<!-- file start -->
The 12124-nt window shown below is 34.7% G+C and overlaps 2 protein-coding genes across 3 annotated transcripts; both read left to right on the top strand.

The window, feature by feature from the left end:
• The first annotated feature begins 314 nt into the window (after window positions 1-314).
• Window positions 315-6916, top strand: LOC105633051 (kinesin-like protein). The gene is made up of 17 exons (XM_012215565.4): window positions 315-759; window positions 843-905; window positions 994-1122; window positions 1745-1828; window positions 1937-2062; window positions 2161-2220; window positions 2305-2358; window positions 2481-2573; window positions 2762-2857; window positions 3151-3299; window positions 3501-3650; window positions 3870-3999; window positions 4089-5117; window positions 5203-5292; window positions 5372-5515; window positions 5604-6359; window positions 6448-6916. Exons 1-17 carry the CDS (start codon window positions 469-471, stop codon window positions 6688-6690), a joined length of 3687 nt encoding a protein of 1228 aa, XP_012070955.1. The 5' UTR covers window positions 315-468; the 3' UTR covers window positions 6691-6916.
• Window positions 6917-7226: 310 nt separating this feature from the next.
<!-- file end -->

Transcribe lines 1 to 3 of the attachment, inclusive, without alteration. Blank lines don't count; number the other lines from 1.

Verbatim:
The 12124-nt window shown below is 34.7% G+C and overlaps 2 protein-coding genes across 3 annotated transcripts; both read left to right on the top strand.

The window, feature by feature from the left end:
• The first annotated feature begins 314 nt into the window (after window positions 1-314).